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Painting in Dreams of Color
If there is a hallmark of the work of Maxfield Parrish, it is the brilliance of his colors. That along with enchanting figures set in pastoral landscapes make up the signature style of this twentieth century illustrator, and help explain just why he is one of the most beloved American artists in history.
Here we show our appreciation by ranking his work according to their significance and appeal–a top ten homage to an artist who reminds us how truly beautiful art can be.
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10. Very Little Red Riding Hood (1897)
Prominent forms and controlled color distinguish Maxfield Parrish’s early work. Not as complex as his other compositions of this time period, Red Riding Hood still shows a stylized take on the female figure and face that is in keeping with the work from this era. In this case, as it likely should, the red cape of of the nursery room story takes center stage in both color and design.
9. Sing a Song of Sixpence (1910)
Whimsical, lyrical and showing a love for architecture and nature, Sing a Song of Sixpence is one of many nursery rhyme illustrations Parrish created during his career. The medieval costuming and combination of a tight picture plane and rich pops of color and pattern are sweet spots for the artist.
8. Lady Violetta and the Knave (1923)
One of several famous works from The Knave of Hearts, Parrish’s last book commission, Lady Violetta is shown peering into an ornate oven to see if her baking tarts are done. This is but one of 26 powerhouse illustrations the artist created for the Louise Sander’s book riffing on Mother Goose nursery rhyme. The sumptuous, glowing color of the work is due to Parrish’s use of translucent glazes, a technique he is famous for.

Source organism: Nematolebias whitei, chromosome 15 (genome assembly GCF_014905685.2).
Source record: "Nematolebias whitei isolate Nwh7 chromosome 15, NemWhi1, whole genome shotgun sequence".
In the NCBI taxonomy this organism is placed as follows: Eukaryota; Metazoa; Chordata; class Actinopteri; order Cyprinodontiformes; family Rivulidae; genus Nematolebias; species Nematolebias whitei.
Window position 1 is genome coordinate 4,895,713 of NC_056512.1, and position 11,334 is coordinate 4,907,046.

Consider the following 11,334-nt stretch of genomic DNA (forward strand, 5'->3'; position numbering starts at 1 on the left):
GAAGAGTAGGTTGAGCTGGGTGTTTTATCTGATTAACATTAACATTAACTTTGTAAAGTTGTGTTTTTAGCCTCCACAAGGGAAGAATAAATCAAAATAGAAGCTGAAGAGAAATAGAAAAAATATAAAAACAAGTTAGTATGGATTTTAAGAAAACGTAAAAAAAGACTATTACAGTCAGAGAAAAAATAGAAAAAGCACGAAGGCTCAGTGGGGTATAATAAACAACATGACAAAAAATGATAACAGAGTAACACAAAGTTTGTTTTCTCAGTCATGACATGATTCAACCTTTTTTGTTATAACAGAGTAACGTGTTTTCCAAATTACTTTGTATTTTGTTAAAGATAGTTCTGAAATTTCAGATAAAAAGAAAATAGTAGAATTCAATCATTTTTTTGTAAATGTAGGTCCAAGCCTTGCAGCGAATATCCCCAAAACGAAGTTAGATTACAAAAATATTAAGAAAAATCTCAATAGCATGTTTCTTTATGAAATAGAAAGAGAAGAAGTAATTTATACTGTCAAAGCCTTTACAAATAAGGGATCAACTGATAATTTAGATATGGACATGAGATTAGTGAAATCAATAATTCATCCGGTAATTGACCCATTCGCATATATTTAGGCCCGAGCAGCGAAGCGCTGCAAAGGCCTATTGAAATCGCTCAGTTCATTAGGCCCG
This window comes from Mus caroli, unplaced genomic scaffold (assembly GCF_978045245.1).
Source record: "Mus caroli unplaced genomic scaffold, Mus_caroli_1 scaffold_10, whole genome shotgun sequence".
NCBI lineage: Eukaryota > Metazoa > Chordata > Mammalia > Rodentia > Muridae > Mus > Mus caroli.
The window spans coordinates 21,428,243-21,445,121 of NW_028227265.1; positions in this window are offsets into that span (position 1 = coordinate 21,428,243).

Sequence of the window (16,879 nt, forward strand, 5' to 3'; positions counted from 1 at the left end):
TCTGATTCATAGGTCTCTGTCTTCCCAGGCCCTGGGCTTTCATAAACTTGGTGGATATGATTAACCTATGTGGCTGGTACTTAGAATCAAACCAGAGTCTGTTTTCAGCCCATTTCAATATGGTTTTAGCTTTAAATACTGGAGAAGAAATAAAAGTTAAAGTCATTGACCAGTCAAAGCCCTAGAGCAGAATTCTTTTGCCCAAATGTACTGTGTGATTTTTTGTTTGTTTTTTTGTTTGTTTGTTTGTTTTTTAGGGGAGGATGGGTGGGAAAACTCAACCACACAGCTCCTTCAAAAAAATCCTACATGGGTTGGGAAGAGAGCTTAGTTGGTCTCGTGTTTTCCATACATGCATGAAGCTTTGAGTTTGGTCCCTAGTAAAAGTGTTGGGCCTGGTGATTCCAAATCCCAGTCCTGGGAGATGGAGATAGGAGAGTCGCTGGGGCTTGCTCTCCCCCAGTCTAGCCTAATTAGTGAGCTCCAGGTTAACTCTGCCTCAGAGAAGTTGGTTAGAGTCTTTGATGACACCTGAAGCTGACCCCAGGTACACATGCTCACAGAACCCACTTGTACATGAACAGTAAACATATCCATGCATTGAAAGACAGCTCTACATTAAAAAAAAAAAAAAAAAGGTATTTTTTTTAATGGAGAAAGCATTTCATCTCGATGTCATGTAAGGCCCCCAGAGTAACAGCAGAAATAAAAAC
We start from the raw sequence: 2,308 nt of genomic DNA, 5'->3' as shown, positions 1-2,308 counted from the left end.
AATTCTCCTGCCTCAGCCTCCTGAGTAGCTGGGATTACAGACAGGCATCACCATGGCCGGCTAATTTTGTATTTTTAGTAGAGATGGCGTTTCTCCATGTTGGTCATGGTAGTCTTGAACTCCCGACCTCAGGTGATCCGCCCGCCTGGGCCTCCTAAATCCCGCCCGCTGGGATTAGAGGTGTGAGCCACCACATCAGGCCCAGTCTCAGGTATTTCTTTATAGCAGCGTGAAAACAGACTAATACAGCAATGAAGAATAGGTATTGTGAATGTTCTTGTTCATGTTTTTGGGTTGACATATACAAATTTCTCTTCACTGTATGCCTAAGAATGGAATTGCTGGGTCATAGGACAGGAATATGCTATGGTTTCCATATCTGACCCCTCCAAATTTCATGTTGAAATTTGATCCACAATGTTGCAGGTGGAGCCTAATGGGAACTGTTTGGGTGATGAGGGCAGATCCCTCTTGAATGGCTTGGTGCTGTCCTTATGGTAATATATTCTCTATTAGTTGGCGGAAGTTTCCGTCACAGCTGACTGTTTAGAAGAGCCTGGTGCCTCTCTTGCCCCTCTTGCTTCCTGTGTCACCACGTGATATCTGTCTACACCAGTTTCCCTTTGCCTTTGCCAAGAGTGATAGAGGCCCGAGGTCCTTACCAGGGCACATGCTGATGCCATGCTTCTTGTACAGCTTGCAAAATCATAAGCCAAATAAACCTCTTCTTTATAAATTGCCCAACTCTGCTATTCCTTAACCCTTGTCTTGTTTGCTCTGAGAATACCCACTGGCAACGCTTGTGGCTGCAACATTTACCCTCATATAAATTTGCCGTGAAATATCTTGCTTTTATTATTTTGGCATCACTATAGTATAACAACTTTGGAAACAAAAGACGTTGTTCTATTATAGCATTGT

7. Romance (1922)
Romance is one of Parrish’s three best-known paintings, along with Garden of Allah and Daybreak. It debuted in a blockbuster exhibition of Parrish’s work held by the Scott and Fowles gallery in New York City. It was sold for $10,000 and at that time made Parrish the highest paid artist in America.
6. Stars (1926)
Rarely talked about but showcased here is the fine line Maxfield Parrish walked between innocence and eroticism. Contemplative, charming and very much nude, the figure in Stars — like several other Parrish works — is put on display but the human body is presented as natural, lovely and almost abstracted when you take it to the shapes and colors displayed in the work as a whole.
5. Ecstasy (1930)
Parrish maintained a lucrative contract with General Electric from 1918-1934, creating a calendar image for their Edison Mazda Lamp Division every year. Ecstasy shows one of Parrish’s famous “girl on the rock” images, which began with Dawn (also showing a female in a toga-esque dress, cliffside and contemplating glorious skies) in 1918.
4. Moonlight Night: Winter (1942)
One of Parrish’s latest works, Moonlight Night: Winter, is so precisely drawn and crafted that there is something almost preternaturally still about the scene as a whole. Showing the artist’s gift for glowing blues, the painting is also a step away from the strong storytelling that earlier works present.
3. The Dinkey-Bird (1904)
An image that became an icon for youthful grace and abandon, The Dinkey-Bird is from a book of Parrish’s published images. The printing of the book marked the first time the artist’s work appeared in full color.
2. Daybreak (1922)
This painting is the first work that Parrish painted specifically for reproduction as an art print. It was extraordinarily successful and has become an image icon. The publisher, three years after the print hit the stands, estimated that one in every four households had a copy of Daybreak. In 1936, Time magazine put forth: “as far as the sale of expensive color reporductions is concerned, the three most popular artists in the world are van Gogh, Cezanne, and Maxfield Parrish.”
1. The Lantern Bearers
It all comes down to the most beautiful glow. In our minds, there is nothing more stunning in Maxfield Parrish’s oeuvre than the young costumed figures holding aloft glowing nimbi of light. The golden glow against Parrish’s famous blue sky is as magical and mesmerizing as a fairy tale come to life, which is what this iconic American artist’s work is really all about.